The intervention has constituted a double challenge: technical and organisational, due to the complexity of the work campaign that has revolutionised spaces and uses - with the simultaneous implementation and legalising of the structural, construction, plant design, fitting plans, available for the new Museum and a challenge against time.
Three years of intense work that involved a team composed of about twenty restorers for the recovery of all the fragments of the decorative history of the Palace, intended in its entirety as a Monument.
First through four very hefty campaigns of stratigraphic essays accompanied by precise chemical and physical laboratory analyses, then with the support of a refined archival-documentary research, finally with the restoration intervention it was possible to bring to light the sequence of historiated medallions with portraits of scientist and artist in the two large nineteenth-century halls and again the marmorino vault of hall 1.1 "Deir El Medina" and the fake marbles as framing of the large windows, the double series of monochrome medallions of room 1.2 "Tomb of Kha" and the marmorino plaster of the walls where it is still preserved.
The intervention in the Galleria Sarcofagi has revealed the surprising vault and all the lunettes finely frescoed by Lorenzo Pecheux, Pietro Fea, Giovanni Galliari between the end of the 18th century and the very first years of the 19th century, with the representation of an elegant painted architecture where we find the animal species of the planet at the time known, portrayed for the preparation of the Museum of Natural History.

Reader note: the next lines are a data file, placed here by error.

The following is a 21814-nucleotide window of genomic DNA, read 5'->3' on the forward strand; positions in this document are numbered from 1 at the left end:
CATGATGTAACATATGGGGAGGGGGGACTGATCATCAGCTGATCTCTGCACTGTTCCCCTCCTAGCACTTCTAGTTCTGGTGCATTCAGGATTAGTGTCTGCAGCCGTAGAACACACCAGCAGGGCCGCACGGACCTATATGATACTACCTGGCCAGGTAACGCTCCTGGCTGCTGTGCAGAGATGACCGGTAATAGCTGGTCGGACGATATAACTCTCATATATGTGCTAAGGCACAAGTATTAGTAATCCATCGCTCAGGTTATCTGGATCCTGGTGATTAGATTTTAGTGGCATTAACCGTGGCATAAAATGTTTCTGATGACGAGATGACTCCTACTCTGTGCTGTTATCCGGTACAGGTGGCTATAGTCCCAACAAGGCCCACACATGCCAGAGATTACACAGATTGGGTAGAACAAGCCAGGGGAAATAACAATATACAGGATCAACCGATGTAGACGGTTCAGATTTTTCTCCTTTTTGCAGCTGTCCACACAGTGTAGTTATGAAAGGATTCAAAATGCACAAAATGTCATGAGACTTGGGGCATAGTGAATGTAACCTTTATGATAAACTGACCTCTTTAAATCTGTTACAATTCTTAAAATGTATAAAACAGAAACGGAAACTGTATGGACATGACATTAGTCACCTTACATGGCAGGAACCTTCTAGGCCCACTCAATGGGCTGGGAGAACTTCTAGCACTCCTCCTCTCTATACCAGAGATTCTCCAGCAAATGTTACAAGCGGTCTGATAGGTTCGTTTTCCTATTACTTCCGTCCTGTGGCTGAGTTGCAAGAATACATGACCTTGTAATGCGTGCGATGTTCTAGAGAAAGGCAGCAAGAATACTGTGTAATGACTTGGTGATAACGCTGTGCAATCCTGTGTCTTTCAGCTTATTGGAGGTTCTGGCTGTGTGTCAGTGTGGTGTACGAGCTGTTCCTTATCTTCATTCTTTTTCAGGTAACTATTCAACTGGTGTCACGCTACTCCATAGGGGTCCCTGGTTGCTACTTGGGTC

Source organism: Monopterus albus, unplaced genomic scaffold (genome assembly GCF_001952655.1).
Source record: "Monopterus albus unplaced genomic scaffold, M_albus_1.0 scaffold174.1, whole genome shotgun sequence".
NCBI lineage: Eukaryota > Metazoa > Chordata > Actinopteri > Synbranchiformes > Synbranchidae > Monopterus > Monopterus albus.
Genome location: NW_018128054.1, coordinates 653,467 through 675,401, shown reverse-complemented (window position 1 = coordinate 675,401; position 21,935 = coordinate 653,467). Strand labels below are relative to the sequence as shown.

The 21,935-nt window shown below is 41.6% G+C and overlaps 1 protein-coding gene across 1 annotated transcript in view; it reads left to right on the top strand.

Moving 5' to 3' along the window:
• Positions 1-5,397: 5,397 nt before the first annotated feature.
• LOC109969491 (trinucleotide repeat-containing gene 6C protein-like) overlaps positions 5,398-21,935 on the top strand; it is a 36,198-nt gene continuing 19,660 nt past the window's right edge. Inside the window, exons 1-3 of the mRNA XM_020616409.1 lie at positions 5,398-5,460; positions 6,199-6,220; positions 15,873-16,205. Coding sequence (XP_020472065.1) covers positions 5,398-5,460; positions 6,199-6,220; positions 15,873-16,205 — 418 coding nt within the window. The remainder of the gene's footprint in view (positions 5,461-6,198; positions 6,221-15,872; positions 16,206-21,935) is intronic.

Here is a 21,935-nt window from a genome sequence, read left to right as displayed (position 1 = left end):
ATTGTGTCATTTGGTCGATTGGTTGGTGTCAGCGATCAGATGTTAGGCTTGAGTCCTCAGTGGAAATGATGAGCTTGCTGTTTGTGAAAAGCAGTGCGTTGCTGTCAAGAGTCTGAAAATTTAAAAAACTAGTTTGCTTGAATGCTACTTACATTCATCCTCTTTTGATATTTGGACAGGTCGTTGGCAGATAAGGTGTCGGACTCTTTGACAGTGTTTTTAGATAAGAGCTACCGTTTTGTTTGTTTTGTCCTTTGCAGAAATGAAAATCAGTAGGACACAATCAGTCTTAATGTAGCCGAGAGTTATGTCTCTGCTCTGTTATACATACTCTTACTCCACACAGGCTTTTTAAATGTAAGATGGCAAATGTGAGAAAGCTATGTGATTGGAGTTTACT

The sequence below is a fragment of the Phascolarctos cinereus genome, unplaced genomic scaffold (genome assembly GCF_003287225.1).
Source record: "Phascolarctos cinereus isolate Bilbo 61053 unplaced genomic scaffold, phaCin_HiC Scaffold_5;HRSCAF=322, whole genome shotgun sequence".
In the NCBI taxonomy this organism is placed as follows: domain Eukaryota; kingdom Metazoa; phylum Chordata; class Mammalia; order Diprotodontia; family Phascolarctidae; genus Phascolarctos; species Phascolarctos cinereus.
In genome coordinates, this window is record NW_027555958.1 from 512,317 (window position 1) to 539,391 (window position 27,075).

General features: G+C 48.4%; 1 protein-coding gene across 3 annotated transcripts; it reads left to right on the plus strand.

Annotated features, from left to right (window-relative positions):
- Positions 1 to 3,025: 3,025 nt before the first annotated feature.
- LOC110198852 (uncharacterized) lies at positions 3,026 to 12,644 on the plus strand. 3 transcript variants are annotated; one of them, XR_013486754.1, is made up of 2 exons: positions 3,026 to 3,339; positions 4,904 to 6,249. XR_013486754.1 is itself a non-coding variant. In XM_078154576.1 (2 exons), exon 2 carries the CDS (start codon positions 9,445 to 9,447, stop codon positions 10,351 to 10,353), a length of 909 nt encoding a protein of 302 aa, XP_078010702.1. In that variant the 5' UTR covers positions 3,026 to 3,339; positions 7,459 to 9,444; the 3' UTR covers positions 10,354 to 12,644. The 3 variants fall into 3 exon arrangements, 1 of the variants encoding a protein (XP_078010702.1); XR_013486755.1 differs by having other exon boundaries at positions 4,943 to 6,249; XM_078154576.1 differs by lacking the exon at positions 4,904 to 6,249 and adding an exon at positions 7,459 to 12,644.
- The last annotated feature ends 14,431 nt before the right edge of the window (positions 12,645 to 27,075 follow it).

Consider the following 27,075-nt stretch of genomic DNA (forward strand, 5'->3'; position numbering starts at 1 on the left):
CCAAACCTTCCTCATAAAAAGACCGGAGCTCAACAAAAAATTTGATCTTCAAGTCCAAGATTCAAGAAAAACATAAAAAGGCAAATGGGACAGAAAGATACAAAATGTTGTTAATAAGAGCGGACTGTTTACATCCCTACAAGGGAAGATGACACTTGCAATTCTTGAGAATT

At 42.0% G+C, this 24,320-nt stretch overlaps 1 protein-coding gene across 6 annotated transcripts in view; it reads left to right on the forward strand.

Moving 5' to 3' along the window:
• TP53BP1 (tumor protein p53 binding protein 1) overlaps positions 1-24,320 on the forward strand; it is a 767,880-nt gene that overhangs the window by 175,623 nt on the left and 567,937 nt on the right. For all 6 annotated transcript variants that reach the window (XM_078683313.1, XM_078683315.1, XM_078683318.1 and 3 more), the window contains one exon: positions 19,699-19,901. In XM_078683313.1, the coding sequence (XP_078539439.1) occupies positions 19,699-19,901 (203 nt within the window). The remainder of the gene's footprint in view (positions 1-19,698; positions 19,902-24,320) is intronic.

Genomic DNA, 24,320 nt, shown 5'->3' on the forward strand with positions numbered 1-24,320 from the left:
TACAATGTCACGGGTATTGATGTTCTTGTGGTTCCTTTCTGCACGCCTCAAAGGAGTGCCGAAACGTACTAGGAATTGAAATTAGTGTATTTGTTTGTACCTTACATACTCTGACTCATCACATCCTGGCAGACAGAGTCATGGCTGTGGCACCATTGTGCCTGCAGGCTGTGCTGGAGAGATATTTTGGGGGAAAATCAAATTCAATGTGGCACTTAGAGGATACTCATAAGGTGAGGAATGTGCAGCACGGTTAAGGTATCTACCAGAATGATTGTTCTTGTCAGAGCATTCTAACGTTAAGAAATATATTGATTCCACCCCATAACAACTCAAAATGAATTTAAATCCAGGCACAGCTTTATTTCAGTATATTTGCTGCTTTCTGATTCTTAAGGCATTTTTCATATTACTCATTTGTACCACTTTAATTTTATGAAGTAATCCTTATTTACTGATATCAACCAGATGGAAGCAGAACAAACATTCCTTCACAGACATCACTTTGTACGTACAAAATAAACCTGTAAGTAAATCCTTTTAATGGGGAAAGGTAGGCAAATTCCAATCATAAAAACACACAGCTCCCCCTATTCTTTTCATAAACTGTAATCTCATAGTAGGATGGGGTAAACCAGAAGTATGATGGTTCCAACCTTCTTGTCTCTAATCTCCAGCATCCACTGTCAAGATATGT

Last and for this reason even more surprising, was room 1.7 "Late Period" which, once brought back to the original volumes, has revealed in the vault a magnificent perspectival recess with putti and cartouches, enclosed by the imposing cornice painted in trompe l'oeil, vases of flowers and garlands, while fake windows have emerged on the lunettes with the same decorative motifs found on the splayed jambs of the real openings on the Via Accademia delle Scienze side.
With a scalpel and for a development of hundreds of square meters, the recovery of the stucco plastic apparatus of the Scalone Mazzucchetti dating back to the last quarter of the 19th century, which was hugely altered due to the overlapping of protective, repainting layers, deposits of various kinds, compact and tenaciously adhered to the surface.
The overall result of the intervention was appreciated by the main national and international media and admired by the many visitors who, since the inauguration of the New Egyptian Museum (April 1st, 2015) have walked along the restored rooms.
Manual skills, technology and science in an artisan restoration workshop